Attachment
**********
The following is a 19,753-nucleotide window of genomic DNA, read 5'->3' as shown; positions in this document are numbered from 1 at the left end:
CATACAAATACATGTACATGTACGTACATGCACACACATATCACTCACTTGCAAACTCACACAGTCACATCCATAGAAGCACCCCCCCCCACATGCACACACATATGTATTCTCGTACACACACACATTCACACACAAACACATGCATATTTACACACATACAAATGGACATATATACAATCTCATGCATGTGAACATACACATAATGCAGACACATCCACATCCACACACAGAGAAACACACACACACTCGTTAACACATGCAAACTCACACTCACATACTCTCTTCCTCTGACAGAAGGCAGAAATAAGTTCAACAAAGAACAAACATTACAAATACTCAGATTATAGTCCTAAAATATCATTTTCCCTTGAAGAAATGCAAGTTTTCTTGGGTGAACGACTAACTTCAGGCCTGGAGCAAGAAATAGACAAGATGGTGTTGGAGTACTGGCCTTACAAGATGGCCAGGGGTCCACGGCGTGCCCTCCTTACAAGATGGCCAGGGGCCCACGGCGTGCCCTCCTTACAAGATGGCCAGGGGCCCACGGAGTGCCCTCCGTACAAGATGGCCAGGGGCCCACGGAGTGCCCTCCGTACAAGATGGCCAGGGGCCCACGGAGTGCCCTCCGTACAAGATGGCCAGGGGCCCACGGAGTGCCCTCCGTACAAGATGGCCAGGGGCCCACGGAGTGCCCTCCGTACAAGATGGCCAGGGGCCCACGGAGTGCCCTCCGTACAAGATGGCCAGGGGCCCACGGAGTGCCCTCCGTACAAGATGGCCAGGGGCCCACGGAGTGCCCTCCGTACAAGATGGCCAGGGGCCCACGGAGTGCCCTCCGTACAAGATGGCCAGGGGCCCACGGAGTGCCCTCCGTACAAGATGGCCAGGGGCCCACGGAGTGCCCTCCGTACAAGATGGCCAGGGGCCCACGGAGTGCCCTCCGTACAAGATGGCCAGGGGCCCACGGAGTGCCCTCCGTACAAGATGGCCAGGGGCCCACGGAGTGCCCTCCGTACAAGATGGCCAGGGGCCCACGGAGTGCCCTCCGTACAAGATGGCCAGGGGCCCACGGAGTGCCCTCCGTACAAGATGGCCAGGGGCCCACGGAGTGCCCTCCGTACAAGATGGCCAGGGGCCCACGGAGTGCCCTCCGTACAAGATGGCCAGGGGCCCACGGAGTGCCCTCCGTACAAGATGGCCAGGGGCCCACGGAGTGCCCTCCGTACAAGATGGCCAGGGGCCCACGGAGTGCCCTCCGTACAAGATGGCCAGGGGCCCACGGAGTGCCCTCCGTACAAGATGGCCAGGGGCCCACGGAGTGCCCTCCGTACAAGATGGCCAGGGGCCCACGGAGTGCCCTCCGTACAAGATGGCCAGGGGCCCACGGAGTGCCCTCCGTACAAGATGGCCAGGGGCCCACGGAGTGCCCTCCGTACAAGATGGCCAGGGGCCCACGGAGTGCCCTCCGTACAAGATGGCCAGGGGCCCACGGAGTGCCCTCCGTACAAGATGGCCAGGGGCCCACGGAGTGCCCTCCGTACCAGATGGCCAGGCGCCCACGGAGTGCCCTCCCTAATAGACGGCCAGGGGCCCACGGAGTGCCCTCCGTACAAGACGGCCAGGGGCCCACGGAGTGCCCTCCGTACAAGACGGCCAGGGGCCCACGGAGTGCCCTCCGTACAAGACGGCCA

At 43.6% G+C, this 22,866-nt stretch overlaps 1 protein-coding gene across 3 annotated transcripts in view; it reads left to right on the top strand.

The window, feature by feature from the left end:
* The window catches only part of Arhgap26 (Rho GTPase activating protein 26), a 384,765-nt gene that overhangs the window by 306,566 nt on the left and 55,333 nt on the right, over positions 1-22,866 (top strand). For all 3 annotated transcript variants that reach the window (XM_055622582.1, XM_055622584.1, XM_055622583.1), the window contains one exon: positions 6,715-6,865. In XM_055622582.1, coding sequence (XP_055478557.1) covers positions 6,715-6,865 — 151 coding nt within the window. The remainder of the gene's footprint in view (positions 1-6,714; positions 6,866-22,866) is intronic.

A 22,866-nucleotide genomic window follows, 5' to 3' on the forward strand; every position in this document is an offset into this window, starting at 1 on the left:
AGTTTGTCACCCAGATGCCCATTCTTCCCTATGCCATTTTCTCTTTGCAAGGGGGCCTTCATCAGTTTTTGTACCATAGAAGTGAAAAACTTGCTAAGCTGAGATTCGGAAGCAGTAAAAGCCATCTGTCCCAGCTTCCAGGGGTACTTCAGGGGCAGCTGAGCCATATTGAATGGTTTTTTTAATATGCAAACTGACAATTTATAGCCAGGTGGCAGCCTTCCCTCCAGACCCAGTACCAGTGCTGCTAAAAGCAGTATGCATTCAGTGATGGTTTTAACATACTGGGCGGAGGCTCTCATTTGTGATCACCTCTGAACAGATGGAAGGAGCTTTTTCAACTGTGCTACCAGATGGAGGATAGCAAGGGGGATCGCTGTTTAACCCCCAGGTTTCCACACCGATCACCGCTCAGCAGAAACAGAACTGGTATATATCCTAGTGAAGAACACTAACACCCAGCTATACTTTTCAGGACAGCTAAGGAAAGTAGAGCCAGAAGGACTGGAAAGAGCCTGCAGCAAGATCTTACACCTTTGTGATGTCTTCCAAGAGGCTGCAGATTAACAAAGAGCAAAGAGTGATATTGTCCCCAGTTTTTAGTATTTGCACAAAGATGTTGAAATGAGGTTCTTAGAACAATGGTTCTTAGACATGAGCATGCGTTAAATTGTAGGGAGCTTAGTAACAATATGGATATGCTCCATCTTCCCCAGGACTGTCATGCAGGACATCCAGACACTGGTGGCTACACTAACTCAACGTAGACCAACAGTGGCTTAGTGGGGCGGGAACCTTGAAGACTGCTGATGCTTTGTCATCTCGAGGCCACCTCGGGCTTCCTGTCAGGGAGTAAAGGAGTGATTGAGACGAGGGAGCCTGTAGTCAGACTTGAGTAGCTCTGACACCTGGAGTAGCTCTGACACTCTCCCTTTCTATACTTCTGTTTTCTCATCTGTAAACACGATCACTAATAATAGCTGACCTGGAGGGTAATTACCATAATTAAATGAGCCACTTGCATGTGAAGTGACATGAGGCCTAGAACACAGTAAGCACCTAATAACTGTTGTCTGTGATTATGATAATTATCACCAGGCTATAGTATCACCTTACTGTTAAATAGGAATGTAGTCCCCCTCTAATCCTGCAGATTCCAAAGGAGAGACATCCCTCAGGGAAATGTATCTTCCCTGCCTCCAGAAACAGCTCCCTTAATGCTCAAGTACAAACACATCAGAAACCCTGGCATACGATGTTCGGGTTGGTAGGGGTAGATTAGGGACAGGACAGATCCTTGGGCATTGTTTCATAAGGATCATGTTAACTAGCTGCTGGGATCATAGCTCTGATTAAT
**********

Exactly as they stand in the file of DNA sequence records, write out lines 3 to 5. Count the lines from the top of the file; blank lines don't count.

At 43.6% G+C, this 22,866-nt stretch overlaps 1 protein-coding gene across 3 annotated transcripts in view; it reads left to right on the top strand.

The window, feature by feature from the left end:
* The window catches only part of Arhgap26 (Rho GTPase activating protein 26), a 384,765-nt gene that overhangs the window by 306,566 nt on the left and 55,333 nt on the right, over positions 1-22,866 (top strand). For all 3 annotated transcript variants that reach the window (XM_055622582.1, XM_055622584.1, XM_055622583.1), the window contains one exon: positions 6,715-6,865. In XM_055622582.1, coding sequence (XP_055478557.1) covers positions 6,715-6,865 — 151 coding nt within the window. The remainder of the gene's footprint in view (positions 1-6,714; positions 6,866-22,866) is intronic.